We have a choice when it comes to #edtech

By October 3, 2016 No Comments

I love technology, it has to be said – why else would I have a Twitter handle like @ICTEvangelist. However geeky I am about technology though, I’m even more geeky about teaching and learning. We read (or at least it seems) on an all too regular basis about how using technology is gimmicky or doesn’t bring any extra learning in the classroom. More often than not it is from people who either don’t teach any more or work in privileged schools where pupils are already heavily motivated to learn. What happens from my experience however in the many schools I work at across the UK and beyond is a different story.

For a long time, decent software or apps have been the vanguard of companies that charge massive licences for their products. We see the same thing with companies who sell resources for teachers too. I understand why teachers turn to these opportunities to support their planning and preparation. Such are the pressures on teachers these days, it’s no wonder so many are reporting spending so many hours (often 60+) of their week working. The pressure is immense.

Technology though is something there to serve us, not the other way around. And it can have massive impacts on lots of key indicators for supporting learning. It can help:

  • with parental communication
  • relationships between school and home
  • engagement
  • making learning relevant
  • give access to information

One area around technology recently highlighted by a blogger was that of reading paper books vs e-books. They argued that reading an e-book does nothing to support learning over a real book.

I beg to differ.

There are many ways that reading or having access to books electronically has over a paper copy. Don’t get me wrong, I’m not saying that children shouldn’t read from books, but the advantages linked to learning and access to information through using an electronic copy far outweigh that of a paper copy. They are often cheaper too and much more readily available. Rather than waiting days or even weeks for a copy to arrive for a whole class, a class can access a copy of a book within moments through a simple download.


It is this simplicity, this prevalence of opportunities to access apps for learning and the ever increasing marketplace for technology to support learning in (more often than not) free ways leads me to think believe that when it comes to education technology, things simply haven’t ever been so good.

  • Google Apps for Education – free
  • iTunes U – free
  • Office 365 – free
  • ThingLink – free
  • iBooks – access to free books
  • the list goes on.

The number of teachers who are coming to the fore too with ideas to make schools and learning better have never been so prevalent either. The stories of the likes of Naimish Gohil (Show My Homework) and Sam Chaudhary (ClassDojo) are well documented. Only in the last few years have we heard the new term ‘teacherpreneur’ come into use across the edu-sphere.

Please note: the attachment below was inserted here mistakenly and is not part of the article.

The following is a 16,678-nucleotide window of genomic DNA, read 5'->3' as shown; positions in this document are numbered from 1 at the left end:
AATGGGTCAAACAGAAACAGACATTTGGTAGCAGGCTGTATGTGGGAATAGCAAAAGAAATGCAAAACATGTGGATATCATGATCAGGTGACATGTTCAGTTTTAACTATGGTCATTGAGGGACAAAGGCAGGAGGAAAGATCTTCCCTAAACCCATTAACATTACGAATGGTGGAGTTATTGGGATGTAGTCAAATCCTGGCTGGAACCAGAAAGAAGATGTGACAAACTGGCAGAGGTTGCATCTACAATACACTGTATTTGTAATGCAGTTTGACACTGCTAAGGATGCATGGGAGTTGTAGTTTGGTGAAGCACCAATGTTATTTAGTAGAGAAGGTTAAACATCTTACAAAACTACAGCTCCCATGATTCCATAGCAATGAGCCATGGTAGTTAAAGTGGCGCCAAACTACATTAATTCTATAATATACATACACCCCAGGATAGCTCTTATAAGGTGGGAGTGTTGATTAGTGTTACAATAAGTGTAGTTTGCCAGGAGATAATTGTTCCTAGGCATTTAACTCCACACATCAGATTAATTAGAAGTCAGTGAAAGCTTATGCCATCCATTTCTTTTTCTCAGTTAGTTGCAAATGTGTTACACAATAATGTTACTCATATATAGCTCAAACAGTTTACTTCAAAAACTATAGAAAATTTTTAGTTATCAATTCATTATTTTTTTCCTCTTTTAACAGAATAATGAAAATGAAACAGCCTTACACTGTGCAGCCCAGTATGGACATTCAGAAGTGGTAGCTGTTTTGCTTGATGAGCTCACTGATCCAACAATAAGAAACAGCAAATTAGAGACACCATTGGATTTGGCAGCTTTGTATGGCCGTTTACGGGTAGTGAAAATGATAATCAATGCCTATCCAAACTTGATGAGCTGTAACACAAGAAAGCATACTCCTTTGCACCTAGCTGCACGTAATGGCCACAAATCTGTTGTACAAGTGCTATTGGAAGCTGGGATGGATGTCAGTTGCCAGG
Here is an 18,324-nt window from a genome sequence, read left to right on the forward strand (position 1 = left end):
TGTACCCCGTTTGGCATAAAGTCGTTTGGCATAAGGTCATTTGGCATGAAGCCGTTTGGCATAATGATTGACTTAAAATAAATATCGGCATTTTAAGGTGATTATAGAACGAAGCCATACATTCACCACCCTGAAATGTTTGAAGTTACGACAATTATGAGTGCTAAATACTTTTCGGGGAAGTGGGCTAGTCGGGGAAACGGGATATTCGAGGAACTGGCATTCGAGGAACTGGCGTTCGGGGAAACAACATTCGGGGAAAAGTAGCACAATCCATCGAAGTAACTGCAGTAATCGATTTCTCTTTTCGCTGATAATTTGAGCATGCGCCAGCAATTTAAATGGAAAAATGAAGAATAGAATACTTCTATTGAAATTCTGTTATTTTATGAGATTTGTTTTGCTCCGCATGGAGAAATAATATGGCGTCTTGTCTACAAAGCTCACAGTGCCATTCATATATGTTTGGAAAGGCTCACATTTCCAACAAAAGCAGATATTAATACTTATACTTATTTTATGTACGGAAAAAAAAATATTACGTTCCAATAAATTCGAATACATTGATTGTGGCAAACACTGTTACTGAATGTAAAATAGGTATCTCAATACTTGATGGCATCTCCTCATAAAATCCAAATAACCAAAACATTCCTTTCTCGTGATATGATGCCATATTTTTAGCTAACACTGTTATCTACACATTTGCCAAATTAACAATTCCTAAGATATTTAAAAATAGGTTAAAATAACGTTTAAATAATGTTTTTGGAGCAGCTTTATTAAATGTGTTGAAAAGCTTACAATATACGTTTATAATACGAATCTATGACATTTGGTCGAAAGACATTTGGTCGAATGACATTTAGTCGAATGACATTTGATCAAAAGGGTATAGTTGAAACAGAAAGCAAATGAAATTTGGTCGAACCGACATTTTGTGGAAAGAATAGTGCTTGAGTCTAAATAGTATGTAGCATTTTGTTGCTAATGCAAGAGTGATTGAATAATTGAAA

As teachers we can make a simple choice. We can either choose to embrace technology, take it upon ourselves to undertake CPD through the opportunities provided via our workplaces, by attending Teachmeets and other free teacher-driven events or we can stick our heads in the sand. Do we choose to say that the joy of learning should be enough so let’s sit our children in rows, talk at them and hope that our joy for our subjects somehow magically translates through our expert knowledge? I think not. I think we should look at the opportunities that are available to us that can make our lives easier and make their learning far more relevant and sticky i.e. it sticks with them. That is to say, we shouldn’t throw the baby out of the bathwater. Sure, research informed pedagogy such as the idea of desirable difficulties, spaced learning taking on board our learning from Ebbinhaus’ forgetting curve – but from that knowledge we can make great use of technology to test, re-test and stretch knowledge and understanding of our children in ways that don’t even involve any marking and very little preparation.

So as I said, we have a choice.

On 4 November, I’m making a choice. I’m going to be attending the Edtech UK Global Summit in London. The event will feature speakers from around the world who are at the cutting edge of some of the best technologies available to schools, more often than not for free. This event is one of a kind. It will be a place where policy makers are gathering alongside school leaders, startups and investors. This event will be a place where if you want to get the inside track and be a part of making a difference about where technology for schools is heading or filling a gap that you see in the market, you need to be there.

People often ask me how I keep abreast of current technologies. They ask how I learn about what is out there and what is available. It is at events such as this that I learn so very much. It is at events like this where I get to speak to developers and give them feedback about where their products could be so much more valuable to educators and children.

I’m really excited about it. I might even read a copy of the Times Educational Supplement, or one of the hundreds of books in the Kindle app on my iPhone whilst on the way into London on the train.

See you there?